MINNEAPOLIS (WCCO) – There is a place down an old Minnesota country road where musicians from all over the world come to make music.
There is a mystique about Pachyderm Studio, where rock legends have made a name for themselves and everyone who walks through the door finds focus, instead of intimidation.READ MORE: COVID In Minnesota: 5 More Deaths Reported, With Hospitalizations Still Trending Up
And it’s those doors that won’t ever fully close, despite downturns in the economy, or great loss.
WCCO’s Jennifer Mayerle takes us there.
Nestled in the woods in Cannon Falls, far from the city lights, sits a quiet escape for artists. It’s a place to be alone with their thoughts, where the music of nature inspired the music of a generation.
Countless rock stars have lived, and not left the historic Pachyderm Studio, while pouring their soul into a record.
“We always call it the rock-and-roll dormitory. We try to sleep as many roadies and band members as we can. This is my favorite room, the deck is just beautiful,” Nick Tveitbakk said.
Pachyderm opened its doors in the late 80s. In the 90s it welcomed larger than life bands like Live, Soul Asylum, Gear Daddies and The Jayhawks. And it’s where Nirvana recorded its last album “In Utero” in ’93.
“This is basically where we all hang out, eat dinner, where the communal living commences. That’s the famous fireplace where the famous Nirvana photo, one of the only photos that was taken out of that session,” Tveitbakk said.
The legendary Pachyderm house and studio fell into disrepair in the late 2000’s when it went into foreclosure.
“It was all based on the housing market crashing and the studio business crashing,” Tveitbakk said.
In 2011, John Kuker, known for his studio, Seedy Underbelly, bought the property and enlisted the help of Tveitbakk to produce his vision.
“There was water damage everywhere. There were actually trees growing out of the roof of the house. Just about every surface in both buildings has been refinished. There’s so much detail to put into everything. He had an idea of how it should be,” Tveitbakk said.
The work took three years to complete. Pachyderm is one of the few destination recording studios left, with the studio a short walk from the main house.READ MORE: Overnight Shooting Leaves 3 Hurt In St. Paul; 1 Injured Man Arrested As Suspected Shooter
“We knew it was a special place and there’s nowhere else like it in the world, and once he saw that I think it was time to open it up to everyone else again,” Tveitbakk said.
Recording engineer, Brent Sigmeth, witnessed the studio being built and worked there during its heyday.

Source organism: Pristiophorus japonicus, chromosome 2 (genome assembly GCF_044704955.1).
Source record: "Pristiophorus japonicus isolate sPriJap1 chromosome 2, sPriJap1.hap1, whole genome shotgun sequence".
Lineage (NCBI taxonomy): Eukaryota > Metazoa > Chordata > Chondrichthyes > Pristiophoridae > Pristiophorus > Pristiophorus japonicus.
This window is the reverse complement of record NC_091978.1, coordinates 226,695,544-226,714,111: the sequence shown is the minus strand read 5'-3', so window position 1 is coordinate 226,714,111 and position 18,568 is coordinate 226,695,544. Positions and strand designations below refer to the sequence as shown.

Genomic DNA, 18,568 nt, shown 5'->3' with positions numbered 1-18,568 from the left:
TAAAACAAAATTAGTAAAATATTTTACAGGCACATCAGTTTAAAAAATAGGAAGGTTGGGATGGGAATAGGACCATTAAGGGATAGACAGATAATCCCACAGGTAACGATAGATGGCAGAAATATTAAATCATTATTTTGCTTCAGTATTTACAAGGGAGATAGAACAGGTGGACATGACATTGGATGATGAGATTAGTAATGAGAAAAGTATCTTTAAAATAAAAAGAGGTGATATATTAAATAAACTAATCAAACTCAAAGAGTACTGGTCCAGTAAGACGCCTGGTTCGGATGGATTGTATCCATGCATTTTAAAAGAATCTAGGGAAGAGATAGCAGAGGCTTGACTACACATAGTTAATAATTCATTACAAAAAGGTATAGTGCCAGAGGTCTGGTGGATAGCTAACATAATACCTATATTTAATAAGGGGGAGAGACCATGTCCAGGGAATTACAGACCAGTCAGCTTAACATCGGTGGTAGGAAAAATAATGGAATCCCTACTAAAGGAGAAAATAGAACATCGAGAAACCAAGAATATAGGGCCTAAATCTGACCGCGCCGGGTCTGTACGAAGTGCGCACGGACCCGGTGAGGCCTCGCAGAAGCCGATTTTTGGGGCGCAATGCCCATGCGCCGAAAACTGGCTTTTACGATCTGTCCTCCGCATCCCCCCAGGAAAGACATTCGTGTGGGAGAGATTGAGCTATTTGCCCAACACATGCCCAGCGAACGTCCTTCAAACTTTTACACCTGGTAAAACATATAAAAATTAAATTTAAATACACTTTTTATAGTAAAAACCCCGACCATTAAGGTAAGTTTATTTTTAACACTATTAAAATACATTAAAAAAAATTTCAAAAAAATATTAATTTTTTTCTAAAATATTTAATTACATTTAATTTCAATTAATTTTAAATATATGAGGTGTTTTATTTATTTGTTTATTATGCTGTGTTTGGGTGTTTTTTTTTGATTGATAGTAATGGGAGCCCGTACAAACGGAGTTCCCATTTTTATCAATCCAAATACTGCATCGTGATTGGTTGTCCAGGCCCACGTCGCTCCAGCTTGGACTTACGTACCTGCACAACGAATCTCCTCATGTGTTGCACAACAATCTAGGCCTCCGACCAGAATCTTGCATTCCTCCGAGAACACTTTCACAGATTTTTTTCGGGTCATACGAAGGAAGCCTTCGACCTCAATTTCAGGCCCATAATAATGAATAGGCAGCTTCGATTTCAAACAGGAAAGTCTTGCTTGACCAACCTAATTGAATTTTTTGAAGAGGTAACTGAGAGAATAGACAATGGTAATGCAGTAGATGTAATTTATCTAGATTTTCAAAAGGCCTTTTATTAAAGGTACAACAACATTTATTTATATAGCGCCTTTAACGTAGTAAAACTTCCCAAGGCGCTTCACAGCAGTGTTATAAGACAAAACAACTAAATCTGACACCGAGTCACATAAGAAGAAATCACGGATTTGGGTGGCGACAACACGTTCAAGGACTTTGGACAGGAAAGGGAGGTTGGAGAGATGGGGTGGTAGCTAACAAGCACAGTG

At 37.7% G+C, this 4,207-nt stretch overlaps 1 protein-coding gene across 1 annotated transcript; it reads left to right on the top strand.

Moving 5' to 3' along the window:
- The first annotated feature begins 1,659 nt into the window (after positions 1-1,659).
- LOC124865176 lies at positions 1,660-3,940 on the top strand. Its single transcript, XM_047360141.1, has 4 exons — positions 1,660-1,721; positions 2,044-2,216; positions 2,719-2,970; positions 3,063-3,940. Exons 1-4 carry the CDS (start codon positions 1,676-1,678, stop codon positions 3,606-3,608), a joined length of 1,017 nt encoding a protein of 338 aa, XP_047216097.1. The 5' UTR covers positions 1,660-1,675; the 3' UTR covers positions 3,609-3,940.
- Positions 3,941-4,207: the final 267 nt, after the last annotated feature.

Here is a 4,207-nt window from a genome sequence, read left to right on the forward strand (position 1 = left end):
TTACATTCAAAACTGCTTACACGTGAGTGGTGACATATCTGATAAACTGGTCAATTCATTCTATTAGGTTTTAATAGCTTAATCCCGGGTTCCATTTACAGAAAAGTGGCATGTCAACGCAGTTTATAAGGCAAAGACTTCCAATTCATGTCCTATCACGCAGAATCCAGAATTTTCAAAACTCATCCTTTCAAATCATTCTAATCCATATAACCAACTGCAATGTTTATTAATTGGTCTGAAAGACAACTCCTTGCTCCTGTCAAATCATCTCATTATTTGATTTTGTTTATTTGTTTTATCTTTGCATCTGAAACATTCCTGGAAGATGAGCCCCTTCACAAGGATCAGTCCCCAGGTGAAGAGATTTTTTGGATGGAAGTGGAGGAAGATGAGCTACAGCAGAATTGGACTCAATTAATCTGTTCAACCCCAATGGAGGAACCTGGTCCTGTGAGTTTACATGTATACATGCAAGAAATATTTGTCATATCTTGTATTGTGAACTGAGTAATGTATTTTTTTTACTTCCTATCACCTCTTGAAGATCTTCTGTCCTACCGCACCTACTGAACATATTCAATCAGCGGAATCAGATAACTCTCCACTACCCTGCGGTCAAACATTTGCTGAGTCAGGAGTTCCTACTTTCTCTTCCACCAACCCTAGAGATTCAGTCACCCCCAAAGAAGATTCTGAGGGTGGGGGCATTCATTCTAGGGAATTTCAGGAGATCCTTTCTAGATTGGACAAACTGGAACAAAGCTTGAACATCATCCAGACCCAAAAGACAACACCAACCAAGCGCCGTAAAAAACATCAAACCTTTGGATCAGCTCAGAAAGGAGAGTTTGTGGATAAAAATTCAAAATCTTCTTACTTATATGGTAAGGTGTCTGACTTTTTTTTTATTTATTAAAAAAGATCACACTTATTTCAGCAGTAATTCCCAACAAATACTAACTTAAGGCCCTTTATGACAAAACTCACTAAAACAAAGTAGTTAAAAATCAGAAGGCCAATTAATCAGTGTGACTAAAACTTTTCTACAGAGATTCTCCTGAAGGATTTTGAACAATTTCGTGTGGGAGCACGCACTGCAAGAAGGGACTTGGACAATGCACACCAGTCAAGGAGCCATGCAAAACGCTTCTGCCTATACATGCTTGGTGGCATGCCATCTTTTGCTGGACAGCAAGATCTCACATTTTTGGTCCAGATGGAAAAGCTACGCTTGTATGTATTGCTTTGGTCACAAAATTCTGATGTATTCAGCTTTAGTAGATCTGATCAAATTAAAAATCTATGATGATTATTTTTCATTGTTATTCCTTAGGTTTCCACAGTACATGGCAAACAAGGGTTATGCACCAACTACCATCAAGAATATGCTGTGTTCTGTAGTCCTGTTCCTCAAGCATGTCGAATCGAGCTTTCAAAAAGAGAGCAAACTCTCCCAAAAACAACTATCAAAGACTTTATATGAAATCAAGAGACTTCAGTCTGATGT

“It’s been through a lot of phases with a lot of different characters and I’ve probably spent more time here than anybody,” Sigmeth said.
His first day on the job at 23, was with Nirvana.
“To hear that music live, coming through these speakers, was pretty amazing for me. It’s a lot of years of a lot of talented people, you know out there playing and capturing it,” Sigmeth said.
Sigmeth said the studio allows each artist to find their own Pachyderm sound.
There’s just a weird combination of glass and wood floors and dampening and angles of the room that make it unique, you know, so people hear stuff, like the Nirvana record and go, that’s the Pachyderm room sound, which you can’t get anywhere else,” Sigmeth said.
Duluth’s Trampled by Turtles was one of the first to record an album in the remodeled studio, showcasing the windows to nature in the “Wild Animals” video. It’s memorable work that comes from an environment that fosters creativity.
“I think it’s kind of like a fort when you’re a kid. If you have it out in the woods behind your house or something, it’s a magical place to go to and be inspired, and walk in here and go, ‘My music feels really good here,'” Sigmeth said.
Kuker, the man who’s most recent vision brought Pachyderm back to life, died suddenly this month at 40.
But close friends believe his legacy will live on through each detail he hand selected for the quiet retreat and with each artist, like Kid Dakota, who finds their creative moment at Pachyderm.
“There’s not going to be anyone like him. I think he would want to keep it going. I know he would,” Tveitbakk said.MORE NEWS: Eligible Minnesotans Can Now Submit Requests For $100 COVID Vaccine Reward: 'This Is The Time To Do It'
Tveitbakk said Kuker’s family wants to keep having music made at Pachyderm. Bands have already booked studio time for months to come.